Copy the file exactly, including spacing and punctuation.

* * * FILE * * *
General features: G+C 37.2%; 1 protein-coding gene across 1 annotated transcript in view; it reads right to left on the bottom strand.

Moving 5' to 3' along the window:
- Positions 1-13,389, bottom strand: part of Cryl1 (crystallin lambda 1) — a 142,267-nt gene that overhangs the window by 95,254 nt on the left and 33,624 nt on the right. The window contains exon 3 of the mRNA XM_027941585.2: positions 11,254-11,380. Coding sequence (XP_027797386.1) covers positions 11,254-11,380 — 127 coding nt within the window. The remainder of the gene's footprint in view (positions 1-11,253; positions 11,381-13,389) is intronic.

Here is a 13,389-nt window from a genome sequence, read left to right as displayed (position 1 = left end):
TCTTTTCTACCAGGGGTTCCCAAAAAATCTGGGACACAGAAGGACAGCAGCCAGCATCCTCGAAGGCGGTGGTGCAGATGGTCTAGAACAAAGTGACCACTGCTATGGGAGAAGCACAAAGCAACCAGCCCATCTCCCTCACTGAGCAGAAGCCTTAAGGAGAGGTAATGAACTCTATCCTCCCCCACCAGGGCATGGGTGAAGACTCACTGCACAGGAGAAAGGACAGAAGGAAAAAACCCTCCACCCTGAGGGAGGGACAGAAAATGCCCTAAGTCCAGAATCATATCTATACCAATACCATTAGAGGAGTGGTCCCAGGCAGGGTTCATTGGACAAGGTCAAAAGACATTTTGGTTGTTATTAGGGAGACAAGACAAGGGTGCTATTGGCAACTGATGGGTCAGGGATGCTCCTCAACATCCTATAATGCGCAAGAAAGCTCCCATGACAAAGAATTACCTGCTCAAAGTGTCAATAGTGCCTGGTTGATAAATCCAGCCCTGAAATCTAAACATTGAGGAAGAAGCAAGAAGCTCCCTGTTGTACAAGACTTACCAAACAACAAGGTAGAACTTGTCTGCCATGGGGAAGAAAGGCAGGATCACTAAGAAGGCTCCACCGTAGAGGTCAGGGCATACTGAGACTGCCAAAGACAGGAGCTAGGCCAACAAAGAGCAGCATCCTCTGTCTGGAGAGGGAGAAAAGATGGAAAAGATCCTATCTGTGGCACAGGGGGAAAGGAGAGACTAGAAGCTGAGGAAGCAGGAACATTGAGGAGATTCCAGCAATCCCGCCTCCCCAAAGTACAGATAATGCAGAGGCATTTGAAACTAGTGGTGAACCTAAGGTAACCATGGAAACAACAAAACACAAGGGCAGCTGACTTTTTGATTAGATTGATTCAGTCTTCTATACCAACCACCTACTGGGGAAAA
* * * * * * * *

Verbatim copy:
General features: G+C 37.2%; 1 protein-coding gene across 1 annotated transcript in view; it reads right to left on the bottom strand.

Moving 5' to 3' along the window:
- Positions 1-13,389, bottom strand: part of Cryl1 (crystallin lambda 1) — a 142,267-nt gene that overhangs the window by 95,254 nt on the left and 33,624 nt on the right. The window contains exon 3 of the mRNA XM_027941585.2: positions 11,254-11,380. Coding sequence (XP_027797386.1) covers positions 11,254-11,380 — 127 coding nt within the window. The remainder of the gene's footprint in view (positions 1-11,253; positions 11,381-13,389) is intronic.

Here is a 13,389-nt window from a genome sequence, read left to right as displayed (position 1 = left end):
TCTTTTCTACCAGGGGTTCCCAAAAAATCTGGGACACAGAAGGACAGCAGCCAGCATCCTCGAAGGCGGTGGTGCAGATGGTCTAGAACAAAGTGACCACTGCTATGGGAGAAGCACAAAGCAACCAGCCCATCTCCCTCACTGAGCAGAAGCCTTAAGGAGAGGTAATGAACTCTATCCTCCCCCACCAGGGCATGGGTGAAGACTCACTGCACAGGAGAAAGGACAGAAGGAAAAAACCCTCCACCCTGAGGGAGGGACAGAAAATGCCCTAAGTCCAGAATCATATCTATACCAATACCATTAGAGGAGTGGTCCCAGGCAGGGTTCATTGGACAAGGTCAAAAGACATTTTGGTTGTTATTAGGGAGACAAGACAAGGGTGCTATTGGCAACTGATGGGTCAGGGATGCTCCTCAACATCCTATAATGCGCAAGAAAGCTCCCATGACAAAGAATTACCTGCTCAAAGTGTCAATAGTGCCTGGTTGATAAATCCAGCCCTGAAATCTAAACATTGAGGAAGAAGCAAGAAGCTCCCTGTTGTACAAGACTTACCAAACAACAAGGTAGAACTTGTCTGCCATGGGGAAGAAAGGCAGGATCACTAAGAAGGCTCCACCGTAGAGGTCAGGGCATACTGAGACTGCCAAAGACAGGAGCTAGGCCAACAAAGAGCAGCATCCTCTGTCTGGAGAGGGAGAAAAGATGGAAAAGATCCTATCTGTGGCACAGGGGGAAAGGAGAGACTAGAAGCTGAGGAAGCAGGAACATTGAGGAGATTCCAGCAATCCCGCCTCCCCAAAGTACAGATAATGCAGAGGCATTTGAAACTAGTGGTGAACCTAAGGTAACCATGGAAACAACAAAACACAAGGGCAGCTGACTTTTTGATTAGATTGATTCAGTCTTCTATACCAACCACCTACTGGGGAAAA